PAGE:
Business Equipment Finance and Leasing
Owning a growing business can often mean purchasing new or replacement equipment. Most businesses require the use of motor vehicles, plant and equipment. Specific equipment finance is generally the most effective way to fund these purchases, via a Chattel Mortgage. It is simply a business loan with a mortgage or registered charge over the piece of equipment or vehicle.
Using your cash flow is generally not the best way to fund these purchases. This is because it can have a detrimental effect on the very thing that is critical to all small businesses. Always seek professional advice from your accountant, who will advise on what’s best for your business.
Examples of business equipment that can be financed:
- Cars, utilities and light commercial vehicles
- Trucks and buses
- Forklifts, cranes and earthmoving equipment
- Computing and office equipment
- Printing, medical and manufacturing equipment
- Industrial plant equipment
Business equipment financing has changed over the years. The changes have a lot to do with the introduction of GST, which affects the cost-effectiveness of traditional equipment finance for many businesses.
If you’re looking to finance equipment for your business, you should be aware that some finance products will have characteristics that are more beneficial than others.
The following is a brief summary of these characteristics. For the purpose of the exercise, a number of assumptions have been made. One of the assumptions is that the equipment is used to generate assessable income.
Most importantly, remember to seek professional taxation advice for guidance on the best financial solution before making a purchase.
This is now the most common form of Business Asset Finance. So, if you’d like finance that enables immediate ownership of your equipment, a Chattel Mortgage loan may be the solution.
You can finance up to 100% of the purchase price, and your payments can be structured to suit your cash flow. You’ll have a fixed interest rate. Also, you can choose whether or not to have a balloon payment at the end of the contract (subject to Lender approval).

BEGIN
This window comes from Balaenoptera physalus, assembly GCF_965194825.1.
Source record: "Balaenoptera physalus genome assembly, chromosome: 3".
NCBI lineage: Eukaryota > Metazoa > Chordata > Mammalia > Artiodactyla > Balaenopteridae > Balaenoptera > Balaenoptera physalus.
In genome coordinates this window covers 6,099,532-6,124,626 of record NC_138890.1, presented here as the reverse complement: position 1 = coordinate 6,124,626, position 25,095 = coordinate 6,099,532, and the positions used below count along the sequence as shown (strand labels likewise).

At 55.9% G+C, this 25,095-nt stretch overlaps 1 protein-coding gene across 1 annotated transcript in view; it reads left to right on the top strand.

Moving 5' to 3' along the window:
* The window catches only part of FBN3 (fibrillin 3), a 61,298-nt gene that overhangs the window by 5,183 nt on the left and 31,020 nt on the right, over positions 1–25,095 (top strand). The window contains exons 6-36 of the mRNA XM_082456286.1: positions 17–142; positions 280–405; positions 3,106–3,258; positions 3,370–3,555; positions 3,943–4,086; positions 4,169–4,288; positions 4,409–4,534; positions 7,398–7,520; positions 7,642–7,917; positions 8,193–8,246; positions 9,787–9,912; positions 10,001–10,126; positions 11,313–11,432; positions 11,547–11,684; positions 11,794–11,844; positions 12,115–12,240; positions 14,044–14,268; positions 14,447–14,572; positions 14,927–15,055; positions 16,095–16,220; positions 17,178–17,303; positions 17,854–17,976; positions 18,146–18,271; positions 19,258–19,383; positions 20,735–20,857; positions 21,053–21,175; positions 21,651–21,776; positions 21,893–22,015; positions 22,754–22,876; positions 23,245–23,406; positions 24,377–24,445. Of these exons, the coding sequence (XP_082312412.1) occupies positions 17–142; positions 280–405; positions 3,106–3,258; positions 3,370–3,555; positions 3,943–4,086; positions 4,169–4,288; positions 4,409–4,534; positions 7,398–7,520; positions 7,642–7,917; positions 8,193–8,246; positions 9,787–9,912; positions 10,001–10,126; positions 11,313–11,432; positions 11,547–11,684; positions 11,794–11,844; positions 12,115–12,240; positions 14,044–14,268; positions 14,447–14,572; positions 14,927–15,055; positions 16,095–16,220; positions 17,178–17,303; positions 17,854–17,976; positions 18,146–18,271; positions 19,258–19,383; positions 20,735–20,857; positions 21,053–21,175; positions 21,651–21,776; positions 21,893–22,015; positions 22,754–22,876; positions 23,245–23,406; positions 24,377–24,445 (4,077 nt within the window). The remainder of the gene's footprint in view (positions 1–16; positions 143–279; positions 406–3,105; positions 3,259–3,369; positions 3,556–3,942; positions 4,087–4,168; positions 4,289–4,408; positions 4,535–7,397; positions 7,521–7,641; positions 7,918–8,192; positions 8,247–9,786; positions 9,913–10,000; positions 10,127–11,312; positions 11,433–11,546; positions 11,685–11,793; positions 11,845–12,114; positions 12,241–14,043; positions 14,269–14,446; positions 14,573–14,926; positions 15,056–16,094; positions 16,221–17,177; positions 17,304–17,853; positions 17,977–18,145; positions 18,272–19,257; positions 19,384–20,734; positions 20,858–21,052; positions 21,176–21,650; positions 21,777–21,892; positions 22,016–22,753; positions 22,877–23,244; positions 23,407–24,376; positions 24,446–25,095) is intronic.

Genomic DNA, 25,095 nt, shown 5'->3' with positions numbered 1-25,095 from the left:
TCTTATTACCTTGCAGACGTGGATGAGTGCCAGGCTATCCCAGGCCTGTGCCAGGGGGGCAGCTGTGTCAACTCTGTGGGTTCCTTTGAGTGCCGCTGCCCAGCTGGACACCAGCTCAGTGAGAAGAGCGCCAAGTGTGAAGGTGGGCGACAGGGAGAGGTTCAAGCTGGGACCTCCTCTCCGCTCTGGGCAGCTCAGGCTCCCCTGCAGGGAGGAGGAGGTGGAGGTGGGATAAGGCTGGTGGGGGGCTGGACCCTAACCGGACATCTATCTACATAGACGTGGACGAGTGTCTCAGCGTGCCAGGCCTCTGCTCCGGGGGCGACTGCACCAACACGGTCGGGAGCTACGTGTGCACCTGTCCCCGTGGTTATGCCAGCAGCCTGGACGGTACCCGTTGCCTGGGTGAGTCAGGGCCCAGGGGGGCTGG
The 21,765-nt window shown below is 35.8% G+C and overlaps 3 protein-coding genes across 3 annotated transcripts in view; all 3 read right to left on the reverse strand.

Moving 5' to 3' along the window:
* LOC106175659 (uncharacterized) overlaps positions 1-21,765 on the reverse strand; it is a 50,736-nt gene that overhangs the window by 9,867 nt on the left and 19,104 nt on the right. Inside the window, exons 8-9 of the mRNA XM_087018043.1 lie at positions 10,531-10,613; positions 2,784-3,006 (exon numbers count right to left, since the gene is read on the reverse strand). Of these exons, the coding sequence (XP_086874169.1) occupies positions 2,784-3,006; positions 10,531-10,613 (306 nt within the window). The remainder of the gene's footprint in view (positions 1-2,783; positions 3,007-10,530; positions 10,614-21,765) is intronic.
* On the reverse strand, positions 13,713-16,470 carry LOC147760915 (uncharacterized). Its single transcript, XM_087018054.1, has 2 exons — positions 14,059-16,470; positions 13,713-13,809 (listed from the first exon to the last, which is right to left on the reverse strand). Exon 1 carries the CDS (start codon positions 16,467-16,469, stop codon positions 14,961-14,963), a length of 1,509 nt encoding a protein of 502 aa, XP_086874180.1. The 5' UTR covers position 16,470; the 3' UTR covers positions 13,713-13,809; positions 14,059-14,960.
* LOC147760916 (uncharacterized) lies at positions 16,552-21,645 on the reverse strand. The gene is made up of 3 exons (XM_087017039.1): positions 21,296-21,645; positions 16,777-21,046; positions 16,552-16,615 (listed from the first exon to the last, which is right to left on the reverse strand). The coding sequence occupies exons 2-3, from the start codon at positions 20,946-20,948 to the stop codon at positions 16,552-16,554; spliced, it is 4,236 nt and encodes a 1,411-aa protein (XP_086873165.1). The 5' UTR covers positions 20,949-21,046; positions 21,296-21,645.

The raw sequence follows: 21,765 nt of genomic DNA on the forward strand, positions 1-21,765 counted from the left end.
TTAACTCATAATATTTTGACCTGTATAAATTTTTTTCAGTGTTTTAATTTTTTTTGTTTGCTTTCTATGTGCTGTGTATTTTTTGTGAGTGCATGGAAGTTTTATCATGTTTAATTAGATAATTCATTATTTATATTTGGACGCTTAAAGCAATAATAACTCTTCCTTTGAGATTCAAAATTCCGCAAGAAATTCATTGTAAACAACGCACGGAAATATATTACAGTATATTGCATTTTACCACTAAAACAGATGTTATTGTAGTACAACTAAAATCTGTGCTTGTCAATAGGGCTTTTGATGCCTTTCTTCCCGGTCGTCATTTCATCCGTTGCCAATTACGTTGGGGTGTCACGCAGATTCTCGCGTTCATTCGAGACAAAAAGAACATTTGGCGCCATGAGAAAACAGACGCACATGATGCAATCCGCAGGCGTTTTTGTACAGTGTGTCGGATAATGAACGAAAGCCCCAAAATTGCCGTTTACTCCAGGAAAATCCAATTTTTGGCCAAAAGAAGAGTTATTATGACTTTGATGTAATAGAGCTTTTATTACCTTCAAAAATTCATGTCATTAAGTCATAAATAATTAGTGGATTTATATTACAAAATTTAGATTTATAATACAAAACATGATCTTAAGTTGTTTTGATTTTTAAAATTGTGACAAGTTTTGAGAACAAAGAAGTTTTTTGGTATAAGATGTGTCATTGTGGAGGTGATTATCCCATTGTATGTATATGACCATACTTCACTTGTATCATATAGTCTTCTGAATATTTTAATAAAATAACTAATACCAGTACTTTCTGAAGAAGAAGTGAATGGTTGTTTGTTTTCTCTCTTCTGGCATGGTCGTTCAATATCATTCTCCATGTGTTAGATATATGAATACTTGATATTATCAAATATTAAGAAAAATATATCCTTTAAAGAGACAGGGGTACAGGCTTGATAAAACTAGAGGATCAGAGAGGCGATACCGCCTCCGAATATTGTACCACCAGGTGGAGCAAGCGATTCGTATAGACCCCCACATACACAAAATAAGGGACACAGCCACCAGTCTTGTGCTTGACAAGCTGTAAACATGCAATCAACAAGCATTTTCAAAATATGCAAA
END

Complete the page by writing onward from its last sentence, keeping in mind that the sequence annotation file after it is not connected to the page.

There’s no GST on your instalments, and depreciation and interest are generally tax deductible.
Not very commonly used these days. This changed at the time GST was introduced into the Australian Taxation system. The main reason is like any lease, there is no ownership of the equipment. So the financier owns the equipment, rather than the business or the seller. The repayments attract GST, which impacts the business cashflow.
You can obtain 100% financing, with repayments to suit your cash flow.
The equipment is purchased by the financier and leased to the business for an agreed term – commonly two to five years.
The supplier of the goods will receive full payment for the purchase price from the financier.
The financier may sometimes allow the lessor to subsequently purchase the equipment at the end of the term, but cannot agree to this at the time of the transaction.
An Equipment Loan facility may be attractive if you use cash accounting in your business. As a result, you may be able to claim the GST component of the purchase price of the equipment in your next Business Activity Statement (BAS), after the bank has made payment to the supplier.
As the name suggests, this is a means of financing the acquisition of equipment. It involves the provision of security to the lender over nominated chattels (e.g. various plant, equipment and motor vehicle, etc.) via an Equipment Loan Agreement.
In simple terms, this type of finance is structured similarly to a property mortgage, with the equipment owned by the business, but allocated as security against the loan.
As with an Asset Purchase facility, the interest and depreciation components are usually tax deductible, as long as the equipment to be financed is used to generate assessable income. Terms for finance also normally range from two to five years.